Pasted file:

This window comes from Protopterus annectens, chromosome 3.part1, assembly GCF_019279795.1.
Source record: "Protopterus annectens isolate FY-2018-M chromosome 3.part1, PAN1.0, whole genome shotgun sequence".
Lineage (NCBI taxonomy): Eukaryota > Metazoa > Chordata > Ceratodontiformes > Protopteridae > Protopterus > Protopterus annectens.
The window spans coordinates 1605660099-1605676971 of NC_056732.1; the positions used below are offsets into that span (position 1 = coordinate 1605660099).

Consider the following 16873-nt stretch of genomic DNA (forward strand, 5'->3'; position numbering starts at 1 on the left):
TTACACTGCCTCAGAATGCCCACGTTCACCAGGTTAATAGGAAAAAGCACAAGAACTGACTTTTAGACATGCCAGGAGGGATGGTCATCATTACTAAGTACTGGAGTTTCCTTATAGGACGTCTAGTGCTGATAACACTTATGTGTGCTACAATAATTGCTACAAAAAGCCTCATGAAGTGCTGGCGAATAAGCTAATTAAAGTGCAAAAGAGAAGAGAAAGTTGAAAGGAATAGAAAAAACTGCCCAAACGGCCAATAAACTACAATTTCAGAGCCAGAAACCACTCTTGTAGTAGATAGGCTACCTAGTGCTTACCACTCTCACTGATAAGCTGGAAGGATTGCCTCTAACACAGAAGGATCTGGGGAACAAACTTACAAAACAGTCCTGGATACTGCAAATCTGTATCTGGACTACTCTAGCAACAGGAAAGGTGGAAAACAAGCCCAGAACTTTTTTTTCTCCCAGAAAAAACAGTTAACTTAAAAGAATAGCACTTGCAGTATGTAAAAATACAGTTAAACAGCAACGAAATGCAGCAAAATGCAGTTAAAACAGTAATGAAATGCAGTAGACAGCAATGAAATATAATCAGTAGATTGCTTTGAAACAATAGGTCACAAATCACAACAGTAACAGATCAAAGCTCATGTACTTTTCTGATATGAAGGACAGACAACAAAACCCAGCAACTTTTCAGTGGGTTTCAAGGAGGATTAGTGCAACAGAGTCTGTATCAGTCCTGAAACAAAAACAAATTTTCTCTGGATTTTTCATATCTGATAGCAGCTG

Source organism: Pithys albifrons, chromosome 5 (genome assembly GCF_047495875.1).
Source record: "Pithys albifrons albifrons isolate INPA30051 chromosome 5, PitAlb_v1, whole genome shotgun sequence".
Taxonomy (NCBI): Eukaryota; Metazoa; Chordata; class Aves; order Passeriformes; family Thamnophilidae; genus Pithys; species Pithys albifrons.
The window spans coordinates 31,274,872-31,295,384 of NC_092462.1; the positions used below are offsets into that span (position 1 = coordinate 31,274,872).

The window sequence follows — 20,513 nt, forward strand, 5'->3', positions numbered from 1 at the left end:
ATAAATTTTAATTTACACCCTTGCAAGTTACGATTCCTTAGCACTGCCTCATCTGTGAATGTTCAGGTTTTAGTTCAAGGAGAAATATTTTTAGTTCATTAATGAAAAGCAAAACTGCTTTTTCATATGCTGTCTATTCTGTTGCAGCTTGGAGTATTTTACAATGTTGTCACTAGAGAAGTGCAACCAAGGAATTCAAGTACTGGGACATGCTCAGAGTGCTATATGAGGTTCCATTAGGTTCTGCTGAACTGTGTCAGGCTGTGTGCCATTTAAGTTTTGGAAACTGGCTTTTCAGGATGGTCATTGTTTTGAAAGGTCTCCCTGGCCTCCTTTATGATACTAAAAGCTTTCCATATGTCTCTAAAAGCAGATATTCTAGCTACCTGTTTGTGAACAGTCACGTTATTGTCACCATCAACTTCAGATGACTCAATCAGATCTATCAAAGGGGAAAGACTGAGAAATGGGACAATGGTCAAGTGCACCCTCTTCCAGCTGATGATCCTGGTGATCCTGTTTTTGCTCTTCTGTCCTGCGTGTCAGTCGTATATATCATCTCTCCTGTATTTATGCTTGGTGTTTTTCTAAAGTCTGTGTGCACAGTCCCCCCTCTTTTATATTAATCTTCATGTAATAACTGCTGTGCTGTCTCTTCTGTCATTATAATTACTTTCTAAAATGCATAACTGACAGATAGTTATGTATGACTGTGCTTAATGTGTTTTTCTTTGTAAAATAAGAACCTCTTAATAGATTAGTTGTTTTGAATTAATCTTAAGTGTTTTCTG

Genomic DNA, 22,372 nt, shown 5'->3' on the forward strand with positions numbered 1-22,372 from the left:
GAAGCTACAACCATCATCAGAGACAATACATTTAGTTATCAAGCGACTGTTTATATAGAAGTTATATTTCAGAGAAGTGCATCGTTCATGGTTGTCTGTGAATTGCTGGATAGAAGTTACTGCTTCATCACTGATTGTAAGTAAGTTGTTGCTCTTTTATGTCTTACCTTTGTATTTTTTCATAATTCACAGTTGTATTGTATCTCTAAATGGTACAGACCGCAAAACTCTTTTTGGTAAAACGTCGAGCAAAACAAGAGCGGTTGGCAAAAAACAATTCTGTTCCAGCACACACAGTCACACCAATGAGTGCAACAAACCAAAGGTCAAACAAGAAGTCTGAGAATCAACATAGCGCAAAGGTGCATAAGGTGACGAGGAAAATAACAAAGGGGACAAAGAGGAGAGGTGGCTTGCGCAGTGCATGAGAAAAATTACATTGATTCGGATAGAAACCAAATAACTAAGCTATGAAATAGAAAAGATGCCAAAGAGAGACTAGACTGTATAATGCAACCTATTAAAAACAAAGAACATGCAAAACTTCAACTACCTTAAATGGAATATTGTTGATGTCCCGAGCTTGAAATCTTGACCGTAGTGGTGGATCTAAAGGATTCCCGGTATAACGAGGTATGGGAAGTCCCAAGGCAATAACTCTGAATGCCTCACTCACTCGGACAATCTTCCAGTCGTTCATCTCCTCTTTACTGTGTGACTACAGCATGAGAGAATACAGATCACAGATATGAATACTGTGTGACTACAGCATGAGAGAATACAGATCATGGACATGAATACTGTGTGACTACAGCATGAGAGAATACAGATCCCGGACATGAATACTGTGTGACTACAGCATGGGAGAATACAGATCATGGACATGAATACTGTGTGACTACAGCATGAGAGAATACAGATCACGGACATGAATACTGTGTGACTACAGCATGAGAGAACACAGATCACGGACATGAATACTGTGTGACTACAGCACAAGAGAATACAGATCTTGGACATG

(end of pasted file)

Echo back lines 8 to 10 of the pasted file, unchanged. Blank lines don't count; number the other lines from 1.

Source record: "Pithys albifrons albifrons isolate INPA30051 chromosome 5, PitAlb_v1, whole genome shotgun sequence".
Taxonomy (NCBI): Eukaryota; Metazoa; Chordata; class Aves; order Passeriformes; family Thamnophilidae; genus Pithys; species Pithys albifrons.
The window spans coordinates 31,274,872-31,295,384 of NC_092462.1; the positions used below are offsets into that span (position 1 = coordinate 31,274,872).